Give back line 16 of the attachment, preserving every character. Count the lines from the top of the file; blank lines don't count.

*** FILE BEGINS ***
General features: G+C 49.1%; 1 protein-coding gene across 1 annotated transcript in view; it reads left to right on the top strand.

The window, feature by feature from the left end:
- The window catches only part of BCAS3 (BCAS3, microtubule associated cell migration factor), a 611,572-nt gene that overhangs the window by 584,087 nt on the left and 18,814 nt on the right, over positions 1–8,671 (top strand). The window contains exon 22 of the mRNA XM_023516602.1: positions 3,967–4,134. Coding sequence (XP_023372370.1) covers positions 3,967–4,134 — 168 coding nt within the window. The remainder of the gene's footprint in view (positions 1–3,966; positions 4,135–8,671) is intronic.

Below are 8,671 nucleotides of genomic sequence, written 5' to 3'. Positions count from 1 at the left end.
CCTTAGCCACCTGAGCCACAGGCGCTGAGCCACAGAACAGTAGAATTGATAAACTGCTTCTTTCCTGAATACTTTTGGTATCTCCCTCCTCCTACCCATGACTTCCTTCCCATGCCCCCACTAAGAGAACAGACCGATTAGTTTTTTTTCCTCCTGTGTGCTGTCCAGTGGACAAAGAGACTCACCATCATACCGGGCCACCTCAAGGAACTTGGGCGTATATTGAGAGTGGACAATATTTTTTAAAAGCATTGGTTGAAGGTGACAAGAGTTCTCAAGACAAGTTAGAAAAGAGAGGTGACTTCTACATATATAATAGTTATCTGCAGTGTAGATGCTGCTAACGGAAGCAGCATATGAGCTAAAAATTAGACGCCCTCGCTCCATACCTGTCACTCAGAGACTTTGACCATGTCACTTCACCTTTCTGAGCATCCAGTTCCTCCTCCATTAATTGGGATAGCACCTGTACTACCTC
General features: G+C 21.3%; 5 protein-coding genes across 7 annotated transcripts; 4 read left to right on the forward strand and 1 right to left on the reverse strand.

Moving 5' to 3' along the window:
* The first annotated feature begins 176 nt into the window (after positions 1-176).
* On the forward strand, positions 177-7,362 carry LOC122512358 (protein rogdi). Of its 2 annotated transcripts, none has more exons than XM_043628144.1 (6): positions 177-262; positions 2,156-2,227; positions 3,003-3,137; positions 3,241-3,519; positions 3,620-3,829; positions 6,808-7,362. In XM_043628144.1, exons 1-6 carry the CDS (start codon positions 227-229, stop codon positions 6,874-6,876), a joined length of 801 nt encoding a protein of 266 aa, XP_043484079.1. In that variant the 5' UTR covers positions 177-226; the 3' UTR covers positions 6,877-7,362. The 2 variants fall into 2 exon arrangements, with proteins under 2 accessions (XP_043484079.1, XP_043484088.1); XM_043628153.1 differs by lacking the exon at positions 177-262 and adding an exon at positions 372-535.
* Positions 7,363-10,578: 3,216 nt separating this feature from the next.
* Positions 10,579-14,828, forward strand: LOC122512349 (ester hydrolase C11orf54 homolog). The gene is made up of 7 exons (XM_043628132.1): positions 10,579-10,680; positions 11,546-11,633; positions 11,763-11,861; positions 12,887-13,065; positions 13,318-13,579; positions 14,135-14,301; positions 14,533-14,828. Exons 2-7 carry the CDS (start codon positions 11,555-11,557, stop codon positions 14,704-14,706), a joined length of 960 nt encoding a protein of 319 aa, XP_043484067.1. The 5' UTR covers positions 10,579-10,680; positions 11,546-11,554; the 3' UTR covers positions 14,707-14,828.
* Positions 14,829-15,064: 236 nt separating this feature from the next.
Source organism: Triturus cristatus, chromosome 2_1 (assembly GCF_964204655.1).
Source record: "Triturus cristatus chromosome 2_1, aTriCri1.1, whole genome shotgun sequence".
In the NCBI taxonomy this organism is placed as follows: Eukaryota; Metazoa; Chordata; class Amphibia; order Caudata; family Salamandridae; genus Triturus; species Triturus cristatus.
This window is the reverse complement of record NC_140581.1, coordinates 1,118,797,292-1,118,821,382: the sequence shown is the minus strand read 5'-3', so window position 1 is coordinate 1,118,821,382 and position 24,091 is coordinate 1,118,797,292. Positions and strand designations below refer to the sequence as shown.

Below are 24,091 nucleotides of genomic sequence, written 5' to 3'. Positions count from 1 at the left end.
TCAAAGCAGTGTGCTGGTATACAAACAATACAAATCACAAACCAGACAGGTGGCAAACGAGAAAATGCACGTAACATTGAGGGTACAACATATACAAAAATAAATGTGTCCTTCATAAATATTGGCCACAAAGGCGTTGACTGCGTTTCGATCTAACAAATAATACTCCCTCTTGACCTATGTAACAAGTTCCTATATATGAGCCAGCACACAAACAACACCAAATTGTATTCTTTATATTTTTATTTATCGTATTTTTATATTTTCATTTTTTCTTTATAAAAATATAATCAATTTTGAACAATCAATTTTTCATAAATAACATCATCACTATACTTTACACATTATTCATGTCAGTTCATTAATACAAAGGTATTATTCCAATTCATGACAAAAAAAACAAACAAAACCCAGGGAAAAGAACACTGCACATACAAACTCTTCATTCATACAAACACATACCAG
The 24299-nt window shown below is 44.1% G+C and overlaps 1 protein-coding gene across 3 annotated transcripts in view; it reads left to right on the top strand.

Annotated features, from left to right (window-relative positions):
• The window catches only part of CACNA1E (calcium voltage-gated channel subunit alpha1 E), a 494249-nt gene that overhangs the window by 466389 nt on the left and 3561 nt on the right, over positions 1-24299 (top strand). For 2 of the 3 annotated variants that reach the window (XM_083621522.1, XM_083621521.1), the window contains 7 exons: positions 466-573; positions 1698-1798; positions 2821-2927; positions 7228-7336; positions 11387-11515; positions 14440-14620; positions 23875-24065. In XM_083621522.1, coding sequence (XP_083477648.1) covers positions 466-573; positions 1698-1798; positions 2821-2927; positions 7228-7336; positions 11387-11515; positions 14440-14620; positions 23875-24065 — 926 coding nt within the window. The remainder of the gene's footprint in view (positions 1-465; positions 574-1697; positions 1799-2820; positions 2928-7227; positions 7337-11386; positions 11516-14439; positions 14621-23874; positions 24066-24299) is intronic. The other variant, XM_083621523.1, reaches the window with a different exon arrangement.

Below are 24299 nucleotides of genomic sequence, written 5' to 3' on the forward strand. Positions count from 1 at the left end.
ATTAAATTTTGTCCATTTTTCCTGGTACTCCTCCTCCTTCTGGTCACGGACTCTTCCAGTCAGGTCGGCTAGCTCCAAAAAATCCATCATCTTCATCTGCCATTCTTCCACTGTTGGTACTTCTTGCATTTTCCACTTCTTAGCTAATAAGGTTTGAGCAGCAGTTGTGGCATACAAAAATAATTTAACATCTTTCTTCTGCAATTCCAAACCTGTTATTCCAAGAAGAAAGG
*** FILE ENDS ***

This window is the reverse complement of record NC_140581.1, coordinates 1,118,797,292-1,118,821,382: the sequence shown is the minus strand read 5'-3', so window position 1 is coordinate 1,118,821,382 and position 24,091 is coordinate 1,118,797,292. Positions and strand designations below refer to the sequence as shown.